FDA Highlights Evolution of 3D-Printed Products, Point-of-Care Manufacturing

Additive manufacturing and 3D printing gained adoption last year as companies broadened their approaches to create prototypes, emergency use and point-of-care products in a COVID environment. While it’s inspiring to see technology innovation, it’s critical to patient safety and product effectiveness that quality assurance guidelines evolve.

In a recent session, Factory of the Future: 3D Printing, Mobile Manufacturing and Beyond at MedCon 2021, FDA additive manufacturing experts shared new products they’re seeing and preliminary thoughts on creating a framework for future regulation.

New 3D Printing Technologies

In response to COVID-19, manufacturers 3D-printed face masks, face shields and nasal swabs. However, the pandemic also led industry to realize the technology’s limitations.

“COVID-19 showed us the need for and utility of and challenges with 3D printing,” said Cmrd. James Coburn from FDA’s Office of Computational Science and Office of Counterterrorism and Emerging Threats.

While mobile and deployable manufacturing can help fill gaps when large suppliers are offline and provide products on-location where needed, the lack of assurance around product quality and safety became apparent and concerning, Coburn said.

These concerns led FDA to partner with the National Institutes of Health and Department of Veterans Affairs along with nonprofit America Makes – driven by the National Center for Defense Manufacturing and Machining – to help relieve shortages and bring order.

“We wanted to set up a way to give people confidence in what they were 3D printing backed by science,” Coburn said. “This is important as we move from nasal swabs to bigger things, say, someone’s jaw.”

FDA and its partners continue to bring quality assurance into additive and 3D printing as new processes and technologies emerge. Most new technologies center around intensifying manufacturing processes to bring them into small containers. In his presentation, Coburn shared several examples he’s seen:

Pharmaceuticals: The Massachusetts Institute of Technology is looking at making pharmaceuticals in a refrigerator-sized box. The system uses raw materials to rapidly produce different medications, including controlling and monitoring manufacturing and purification of pharmaceutical-grade compounds.

Biologics: The University of Maryland Baltimore County has found a way to manufacture large-molecule biologics in a briefcase-sized lab. The technology could make biologics on-demand in a portable and inexpensive fashion.

Tissue engineering: A public/private partnership between the Advanced Regenerative Manufacturing Institute and Biofab USA explores tissue engineering using frozen cell vials in an automated process, through which they become a completely expanded tissue culture that can be used to create a tendon or other thin membrane tissue without intervention.

Other emerging processes Coburn sees in addition to 3D printing include:

In situ monitoring for additive manufacturing, “allowing monitoring specifications and taking action during manufacturing.”

Continuous manufacturing, from raw material to a finished product in other areas like drugs. “Working on each piece as a unit may provide better resolution when things go wrong.”

Artificial intelligence and machine learning, especially with software as a medical device. “These can be decision aids for diagnosis, maybe recommending specialist review or a second opinion.”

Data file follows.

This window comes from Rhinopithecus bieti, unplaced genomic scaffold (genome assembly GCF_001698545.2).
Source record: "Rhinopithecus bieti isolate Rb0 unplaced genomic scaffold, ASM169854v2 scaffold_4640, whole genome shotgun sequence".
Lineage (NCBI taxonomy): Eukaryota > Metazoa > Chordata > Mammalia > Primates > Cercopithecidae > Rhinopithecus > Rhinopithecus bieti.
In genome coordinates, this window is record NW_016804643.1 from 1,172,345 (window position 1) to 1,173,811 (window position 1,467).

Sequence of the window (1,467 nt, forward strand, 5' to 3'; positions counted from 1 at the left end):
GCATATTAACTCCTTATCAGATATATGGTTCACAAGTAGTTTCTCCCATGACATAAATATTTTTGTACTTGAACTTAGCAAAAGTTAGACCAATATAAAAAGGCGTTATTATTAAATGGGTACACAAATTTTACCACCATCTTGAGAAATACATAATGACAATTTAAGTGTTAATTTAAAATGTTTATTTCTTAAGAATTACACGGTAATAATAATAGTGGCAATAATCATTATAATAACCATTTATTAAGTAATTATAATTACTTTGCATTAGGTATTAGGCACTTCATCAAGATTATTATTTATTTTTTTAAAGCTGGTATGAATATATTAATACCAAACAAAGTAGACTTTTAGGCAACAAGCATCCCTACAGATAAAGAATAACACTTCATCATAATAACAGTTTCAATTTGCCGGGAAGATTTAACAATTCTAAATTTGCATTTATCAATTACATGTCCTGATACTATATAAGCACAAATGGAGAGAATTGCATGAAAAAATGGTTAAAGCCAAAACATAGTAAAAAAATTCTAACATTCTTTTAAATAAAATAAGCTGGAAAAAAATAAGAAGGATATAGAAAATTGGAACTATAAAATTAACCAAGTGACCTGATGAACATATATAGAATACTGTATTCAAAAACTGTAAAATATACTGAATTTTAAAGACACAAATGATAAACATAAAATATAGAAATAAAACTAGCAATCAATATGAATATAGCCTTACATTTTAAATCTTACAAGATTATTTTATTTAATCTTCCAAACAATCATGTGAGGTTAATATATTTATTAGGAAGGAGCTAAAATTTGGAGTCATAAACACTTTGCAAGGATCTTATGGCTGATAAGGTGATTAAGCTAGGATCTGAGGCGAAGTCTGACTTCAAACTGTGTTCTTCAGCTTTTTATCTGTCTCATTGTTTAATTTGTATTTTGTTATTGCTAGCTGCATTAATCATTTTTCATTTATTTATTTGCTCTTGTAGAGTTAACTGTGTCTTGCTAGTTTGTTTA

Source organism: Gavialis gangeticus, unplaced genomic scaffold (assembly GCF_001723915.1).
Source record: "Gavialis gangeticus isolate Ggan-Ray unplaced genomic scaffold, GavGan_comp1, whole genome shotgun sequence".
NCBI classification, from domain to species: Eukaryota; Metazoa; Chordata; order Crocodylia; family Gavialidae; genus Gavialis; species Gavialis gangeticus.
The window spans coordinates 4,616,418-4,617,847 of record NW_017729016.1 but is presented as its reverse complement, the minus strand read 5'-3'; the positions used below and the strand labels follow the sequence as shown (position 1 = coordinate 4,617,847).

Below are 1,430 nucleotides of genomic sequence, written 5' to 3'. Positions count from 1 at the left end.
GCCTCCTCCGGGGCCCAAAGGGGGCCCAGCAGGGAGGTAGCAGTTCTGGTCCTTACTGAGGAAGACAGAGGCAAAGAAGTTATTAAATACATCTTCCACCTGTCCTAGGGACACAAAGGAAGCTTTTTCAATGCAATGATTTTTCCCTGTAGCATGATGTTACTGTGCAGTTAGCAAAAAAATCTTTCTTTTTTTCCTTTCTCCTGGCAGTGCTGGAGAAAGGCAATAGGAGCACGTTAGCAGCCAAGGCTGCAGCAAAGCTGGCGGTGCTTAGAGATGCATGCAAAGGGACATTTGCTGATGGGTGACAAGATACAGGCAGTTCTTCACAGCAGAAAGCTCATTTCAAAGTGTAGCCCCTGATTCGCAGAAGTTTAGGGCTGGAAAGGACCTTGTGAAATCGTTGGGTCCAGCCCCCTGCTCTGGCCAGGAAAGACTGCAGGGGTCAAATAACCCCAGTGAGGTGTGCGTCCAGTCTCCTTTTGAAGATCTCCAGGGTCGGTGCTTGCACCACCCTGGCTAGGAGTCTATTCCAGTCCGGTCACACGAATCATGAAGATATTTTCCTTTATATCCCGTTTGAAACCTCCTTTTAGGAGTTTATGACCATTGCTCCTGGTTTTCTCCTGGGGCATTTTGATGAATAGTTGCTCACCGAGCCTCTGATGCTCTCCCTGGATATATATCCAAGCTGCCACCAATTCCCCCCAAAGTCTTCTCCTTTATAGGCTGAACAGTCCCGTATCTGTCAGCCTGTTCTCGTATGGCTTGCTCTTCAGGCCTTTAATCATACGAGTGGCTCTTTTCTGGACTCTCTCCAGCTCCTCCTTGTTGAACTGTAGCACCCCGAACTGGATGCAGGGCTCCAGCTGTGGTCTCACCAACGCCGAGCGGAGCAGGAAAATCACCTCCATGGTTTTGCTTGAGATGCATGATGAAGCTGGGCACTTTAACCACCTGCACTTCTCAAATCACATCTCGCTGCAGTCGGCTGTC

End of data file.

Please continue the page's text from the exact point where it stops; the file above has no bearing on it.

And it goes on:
Adaptive controls. “The COVID-19 vaccine development is one example. Based on a known standard, you can incorporate algorithms to look at the process to find opportunity to modify and improve quality.”

Coburn said that FDA is taking steps from the quality management system process to build quality controls appropriate for mobile manufacturing units.

“We’re thinking about what is most necessary and what can be taken to the laboratory and put into a box,” he said.

Point of Care Printing

Matthew Di Prima, Ph.D., of FDA’s Office of Science and Engineering Laboratories, picked up the discussion looking at industry from an operational perspective. Printing at the point of care is ongoing for a variety of applications such as prototypes, surgical instruments and dental applications. While the concept remains controversial for implants amongst players in orthopedics, FDA is creating a framework for the use of the technology in the hospital setting.

Dr. Di Prima shared a conceptual framework for 3D printing at the point of care for discussion purposes, including considerations such as:

  • Availability of innovative products
  • Safety and effectiveness regardless of manufacturing process
  • Proper quality control to meet product specifications and minimize patient risk
  • Equipping personnel and organizations with necessary knowledge and expertise
  • Clearly identifying responsible parties for activities during the medical device total product life cycle

FDA seeks to take a risk-based approach to the framework to ensure that device specifications are identified and maintained, regardless of manufacturing location. According to Dr. Di Prima, the department thinks that there are capabilities available at the point of care to help mitigate production risks and ensure all entities are clear about their responsibilities. Many hospitals and other points of care have existing controls, which FDA hopes to leverage in its regulations.

“We understand that 3D printing is happening at point of care and it’s a great application of the mobile industry,” Dr. Di Prima said. “We don’t want to inhibit this innovation, but we need to ensure patient safety and effectiveness is maintained.”


Kathie Taylor is a BONEZONE Contributor.

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